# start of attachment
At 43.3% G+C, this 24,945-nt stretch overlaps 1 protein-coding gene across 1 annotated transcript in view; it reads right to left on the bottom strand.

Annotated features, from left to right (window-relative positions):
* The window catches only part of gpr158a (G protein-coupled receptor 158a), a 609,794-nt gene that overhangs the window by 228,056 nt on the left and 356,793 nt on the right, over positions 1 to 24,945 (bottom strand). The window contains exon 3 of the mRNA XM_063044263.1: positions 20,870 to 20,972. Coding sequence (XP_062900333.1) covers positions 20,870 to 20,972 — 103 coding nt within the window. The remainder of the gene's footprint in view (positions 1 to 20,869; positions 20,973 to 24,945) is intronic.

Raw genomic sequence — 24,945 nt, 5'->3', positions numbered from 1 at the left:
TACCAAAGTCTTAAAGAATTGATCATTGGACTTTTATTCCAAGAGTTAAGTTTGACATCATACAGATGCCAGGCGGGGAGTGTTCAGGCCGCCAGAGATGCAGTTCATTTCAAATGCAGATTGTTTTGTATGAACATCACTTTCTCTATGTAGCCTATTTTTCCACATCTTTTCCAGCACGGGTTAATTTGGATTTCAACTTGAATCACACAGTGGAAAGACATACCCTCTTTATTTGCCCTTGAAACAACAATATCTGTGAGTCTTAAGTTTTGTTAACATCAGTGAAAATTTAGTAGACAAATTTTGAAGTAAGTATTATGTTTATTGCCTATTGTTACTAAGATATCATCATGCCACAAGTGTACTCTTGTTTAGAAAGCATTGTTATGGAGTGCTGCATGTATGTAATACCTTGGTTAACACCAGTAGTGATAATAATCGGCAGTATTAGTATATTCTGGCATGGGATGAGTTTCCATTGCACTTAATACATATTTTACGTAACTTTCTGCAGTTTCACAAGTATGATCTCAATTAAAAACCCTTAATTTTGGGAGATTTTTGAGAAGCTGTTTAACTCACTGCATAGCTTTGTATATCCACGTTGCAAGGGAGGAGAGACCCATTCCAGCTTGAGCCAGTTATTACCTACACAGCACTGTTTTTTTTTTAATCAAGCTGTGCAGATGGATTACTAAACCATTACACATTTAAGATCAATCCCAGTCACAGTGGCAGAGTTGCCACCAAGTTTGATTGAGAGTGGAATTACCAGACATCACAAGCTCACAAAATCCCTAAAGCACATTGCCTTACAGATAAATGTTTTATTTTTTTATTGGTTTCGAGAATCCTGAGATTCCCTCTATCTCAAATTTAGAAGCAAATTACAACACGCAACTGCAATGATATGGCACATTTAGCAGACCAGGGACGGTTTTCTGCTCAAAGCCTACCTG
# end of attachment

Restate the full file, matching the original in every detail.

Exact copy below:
At 43.3% G+C, this 24,945-nt stretch overlaps 1 protein-coding gene across 1 annotated transcript in view; it reads right to left on the bottom strand.

Annotated features, from left to right (window-relative positions):
* The window catches only part of gpr158a (G protein-coupled receptor 158a), a 609,794-nt gene that overhangs the window by 228,056 nt on the left and 356,793 nt on the right, over positions 1 to 24,945 (bottom strand). The window contains exon 3 of the mRNA XM_063044263.1: positions 20,870 to 20,972. Coding sequence (XP_062900333.1) covers positions 20,870 to 20,972 — 103 coding nt within the window. The remainder of the gene's footprint in view (positions 1 to 20,869; positions 20,973 to 24,945) is intronic.

Raw genomic sequence — 24,945 nt, 5'->3', positions numbered from 1 at the left:
TACCAAAGTCTTAAAGAATTGATCATTGGACTTTTATTCCAAGAGTTAAGTTTGACATCATACAGATGCCAGGCGGGGAGTGTTCAGGCCGCCAGAGATGCAGTTCATTTCAAATGCAGATTGTTTTGTATGAACATCACTTTCTCTATGTAGCCTATTTTTCCACATCTTTTCCAGCACGGGTTAATTTGGATTTCAACTTGAATCACACAGTGGAAAGACATACCCTCTTTATTTGCCCTTGAAACAACAATATCTGTGAGTCTTAAGTTTTGTTAACATCAGTGAAAATTTAGTAGACAAATTTTGAAGTAAGTATTATGTTTATTGCCTATTGTTACTAAGATATCATCATGCCACAAGTGTACTCTTGTTTAGAAAGCATTGTTATGGAGTGCTGCATGTATGTAATACCTTGGTTAACACCAGTAGTGATAATAATCGGCAGTATTAGTATATTCTGGCATGGGATGAGTTTCCATTGCACTTAATACATATTTTACGTAACTTTCTGCAGTTTCACAAGTATGATCTCAATTAAAAACCCTTAATTTTGGGAGATTTTTGAGAAGCTGTTTAACTCACTGCATAGCTTTGTATATCCACGTTGCAAGGGAGGAGAGACCCATTCCAGCTTGAGCCAGTTATTACCTACACAGCACTGTTTTTTTTTTAATCAAGCTGTGCAGATGGATTACTAAACCATTACACATTTAAGATCAATCCCAGTCACAGTGGCAGAGTTGCCACCAAGTTTGATTGAGAGTGGAATTACCAGACATCACAAGCTCACAAAATCCCTAAAGCACATTGCCTTACAGATAAATGTTTTATTTTTTTATTGGTTTCGAGAATCCTGAGATTCCCTCTATCTCAAATTTAGAAGCAAATTACAACACGCAACTGCAATGATATGGCACATTTAGCAGACCAGGGACGGTTTTCTGCTCAAAGCCTACCTG